Pike County Chamber of Commerce hosts Business Over Breakfast
Published 3:27 pm Wednesday, March 23, 2022
The Pike County Chamber of Commerce hosted Business Over Breakfast at South Alabama Elective Cooperative Wednesday morning.
Dana Sanders, Pike County Chamber of Commerce, welcomed the large gathering of Chamber members and community leaders and introduced the guest speakers for Business Over Breakfast- Brundidge Mayor Isabell Boyd, Troy Mayor Jason A. Reeves, Pike County Commission President Robin Sullivan and Pike County Economic Development President Chase Cobb.
Boyd said Brundidge continues to move forward in making positive changes to ensure the health, safety and welfare of its citizens, as well as maintaining the stability of the city’s economic growth.
“Brundidge completed several projects in 2021, including Lowe’s Hometowns Grant, CBDG Demolition Grant and the city’s Business Retail Market.
“The city is working hand-in-hand with several of our businesses in hopes of partnering with Main Street Alabama,” Boyd said. “This partnership will provide us with the opportunity to revitalize our city along the downtown area.
“Galloway Park is getting new playground equipment and basketball courts. We are also working toward securing funding for storm shelters in both the north and south areas of town.”
Boyd said the city is working with a $10 million budget to keep the city moving forward and in the right direction.
“We are positive and excited about the future of our city,” she said.
Reeves said the one thing, of which he is most proud, is the sense of working together that keeps Troy moving forward.
“By working together, we are able to accomplish more,” he said. “That is the bottom line.”
Reeves acknowledge that it’s the work of “great teams” that make progress possible.
He highlighted downtown development and said there will soon be “no open spaces around the square.”
The partnership with Troy University has been a catalyst in the growth of Troy’s downtown area, the mayor said.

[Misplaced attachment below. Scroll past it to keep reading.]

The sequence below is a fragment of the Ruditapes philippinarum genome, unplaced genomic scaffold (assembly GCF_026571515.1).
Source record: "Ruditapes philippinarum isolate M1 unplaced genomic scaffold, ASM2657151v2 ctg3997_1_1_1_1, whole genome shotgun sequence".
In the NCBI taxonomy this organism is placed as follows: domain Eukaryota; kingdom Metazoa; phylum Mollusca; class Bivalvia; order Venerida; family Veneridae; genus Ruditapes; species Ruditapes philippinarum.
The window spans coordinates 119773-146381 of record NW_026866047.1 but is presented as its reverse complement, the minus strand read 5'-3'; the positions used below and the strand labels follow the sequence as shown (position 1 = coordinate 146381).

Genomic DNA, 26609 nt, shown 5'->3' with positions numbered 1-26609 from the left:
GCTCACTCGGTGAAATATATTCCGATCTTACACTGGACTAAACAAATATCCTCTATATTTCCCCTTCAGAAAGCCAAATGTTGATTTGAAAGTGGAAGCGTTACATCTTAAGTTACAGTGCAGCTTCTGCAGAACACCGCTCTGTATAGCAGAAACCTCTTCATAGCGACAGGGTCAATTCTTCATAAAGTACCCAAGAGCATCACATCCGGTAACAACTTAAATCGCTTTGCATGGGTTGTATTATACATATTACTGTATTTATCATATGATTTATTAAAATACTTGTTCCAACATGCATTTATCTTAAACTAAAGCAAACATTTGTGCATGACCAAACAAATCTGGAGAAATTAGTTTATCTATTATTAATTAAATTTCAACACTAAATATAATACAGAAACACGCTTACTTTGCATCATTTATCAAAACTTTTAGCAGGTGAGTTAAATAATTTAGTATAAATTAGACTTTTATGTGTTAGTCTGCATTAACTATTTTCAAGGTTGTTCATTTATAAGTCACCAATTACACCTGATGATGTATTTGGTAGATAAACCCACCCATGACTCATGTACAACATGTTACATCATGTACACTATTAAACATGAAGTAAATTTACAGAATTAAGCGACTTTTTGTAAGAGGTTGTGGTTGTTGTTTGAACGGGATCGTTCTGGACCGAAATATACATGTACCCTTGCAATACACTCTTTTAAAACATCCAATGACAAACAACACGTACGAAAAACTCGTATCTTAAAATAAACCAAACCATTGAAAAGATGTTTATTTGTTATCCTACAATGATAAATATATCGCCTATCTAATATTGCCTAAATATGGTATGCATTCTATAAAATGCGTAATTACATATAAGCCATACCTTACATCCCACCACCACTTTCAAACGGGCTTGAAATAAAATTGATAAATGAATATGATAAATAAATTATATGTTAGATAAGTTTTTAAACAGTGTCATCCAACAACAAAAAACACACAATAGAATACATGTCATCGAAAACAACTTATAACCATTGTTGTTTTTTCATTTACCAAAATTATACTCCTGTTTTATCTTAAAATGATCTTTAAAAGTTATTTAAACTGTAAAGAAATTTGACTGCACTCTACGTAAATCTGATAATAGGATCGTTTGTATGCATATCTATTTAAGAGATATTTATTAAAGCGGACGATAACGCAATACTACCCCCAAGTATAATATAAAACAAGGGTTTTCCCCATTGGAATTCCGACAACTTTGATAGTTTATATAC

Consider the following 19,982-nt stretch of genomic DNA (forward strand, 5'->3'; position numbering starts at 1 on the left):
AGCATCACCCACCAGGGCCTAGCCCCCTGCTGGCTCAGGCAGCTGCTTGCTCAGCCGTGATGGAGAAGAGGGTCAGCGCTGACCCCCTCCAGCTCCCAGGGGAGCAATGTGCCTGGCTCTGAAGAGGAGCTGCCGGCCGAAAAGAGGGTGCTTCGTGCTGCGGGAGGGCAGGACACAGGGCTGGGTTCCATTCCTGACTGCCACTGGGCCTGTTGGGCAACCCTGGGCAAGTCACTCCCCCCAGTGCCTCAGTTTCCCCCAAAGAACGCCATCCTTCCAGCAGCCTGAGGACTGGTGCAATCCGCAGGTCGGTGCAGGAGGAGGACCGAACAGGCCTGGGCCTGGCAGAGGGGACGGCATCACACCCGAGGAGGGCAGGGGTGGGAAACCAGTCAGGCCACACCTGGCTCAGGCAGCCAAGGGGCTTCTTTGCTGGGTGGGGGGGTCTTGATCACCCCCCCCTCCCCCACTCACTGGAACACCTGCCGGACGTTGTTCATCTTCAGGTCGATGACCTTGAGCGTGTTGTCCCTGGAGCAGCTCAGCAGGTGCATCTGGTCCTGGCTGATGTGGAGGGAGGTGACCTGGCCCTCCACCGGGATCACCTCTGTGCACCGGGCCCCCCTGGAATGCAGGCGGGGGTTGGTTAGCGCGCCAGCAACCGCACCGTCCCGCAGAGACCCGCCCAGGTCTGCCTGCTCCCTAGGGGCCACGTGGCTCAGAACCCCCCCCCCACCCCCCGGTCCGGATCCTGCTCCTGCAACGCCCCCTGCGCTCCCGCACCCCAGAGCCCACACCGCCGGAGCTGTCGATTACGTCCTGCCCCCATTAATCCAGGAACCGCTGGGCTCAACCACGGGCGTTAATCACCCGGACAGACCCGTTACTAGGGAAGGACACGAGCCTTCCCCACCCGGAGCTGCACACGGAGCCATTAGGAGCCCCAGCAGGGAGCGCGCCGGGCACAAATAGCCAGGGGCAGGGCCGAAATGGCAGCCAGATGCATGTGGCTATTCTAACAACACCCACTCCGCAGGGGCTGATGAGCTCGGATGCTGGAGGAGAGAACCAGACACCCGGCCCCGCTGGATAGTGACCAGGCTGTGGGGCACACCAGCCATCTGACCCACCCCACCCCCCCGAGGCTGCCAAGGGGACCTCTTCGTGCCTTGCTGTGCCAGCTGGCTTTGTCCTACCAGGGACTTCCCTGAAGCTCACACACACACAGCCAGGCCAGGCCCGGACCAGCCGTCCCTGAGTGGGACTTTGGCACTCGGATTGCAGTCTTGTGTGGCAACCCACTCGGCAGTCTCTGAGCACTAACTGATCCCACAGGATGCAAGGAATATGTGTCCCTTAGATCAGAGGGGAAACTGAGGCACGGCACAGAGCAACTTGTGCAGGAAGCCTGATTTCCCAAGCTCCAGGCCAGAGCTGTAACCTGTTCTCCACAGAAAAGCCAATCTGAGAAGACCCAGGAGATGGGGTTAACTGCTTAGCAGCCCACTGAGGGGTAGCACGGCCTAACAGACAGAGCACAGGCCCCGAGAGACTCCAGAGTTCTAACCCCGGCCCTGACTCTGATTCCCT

“As we continue to move forward, it is important that no one is left behind,” Reeves said in regard to growing the northern area of the city. “We are dedicated to keeping our workforce engaged and excited about the future.”
Sullivan said the Pike County Commission sits at the table with a $5 million sales tax fund and a $400,000 lodge tax balance that provide a measure of financial security.
The Rebuild Alabama Act of 2019 has made it possible for the county to make road improvements that enabled it to be second in the state as a beneficiary of the Rebuild Alabama Act.
Sullivan provided an update on the county’s jail and judicial complex at the intersection of Highway 29 North and Gibbs Street. The $54 million complex will replace the county’s obsolete jail and includes a building for the county’s court system that provides for the safe transfer of inmates from vehicles into the jail and from the jail to the courtroom. The complex features an administration building for the Pike County Sheriff’s Office as well as a correctional facility. The complex also includes a building for the consolidated emergency dispatch officers and the Pike County Emergency Management Agency.
As the Pike County Economic Development President, Cobb works for the economic growth of all Pike County.
Cobb said Pike County is indeed blessed to continue to get “win after win” in economic and industrial growth.
“Pike County continues to grow even though growth is not an easy road,” he said. “At this time, Pike County has 651 available jobs. Anyone who wants a job should be able to get one.”
What is amazing about Pike County’s growth is that the growth is occurring against the odds.
“Starbucks’ coming here doesn’t make sense,” he said. “It goes against the demographics. It shouldn’t be here at all. But it’s here.”
And, other “bid deals” are just amazing and it’s all about leadership and about working together. Those factors are what makes good business sense and business growth, Cobb said and added, as Pike County continues to grow, so will the standard indicators of the quality of life.
“It all about economic development,” he said. “And, there is the misconception about what economic developers do and it does include recruitment and business but 80 percent is helping y’all every day.”
Cobb said the Pike County Chamber of Commerce is dedicated to helping its government partners, to workforce development, to getting people off 231 and to providing good career opportunities here in Pike County.
Sanders thanked everyone for attending the Business Over Breakfast event with special thanks to those who shared the business of Pike County.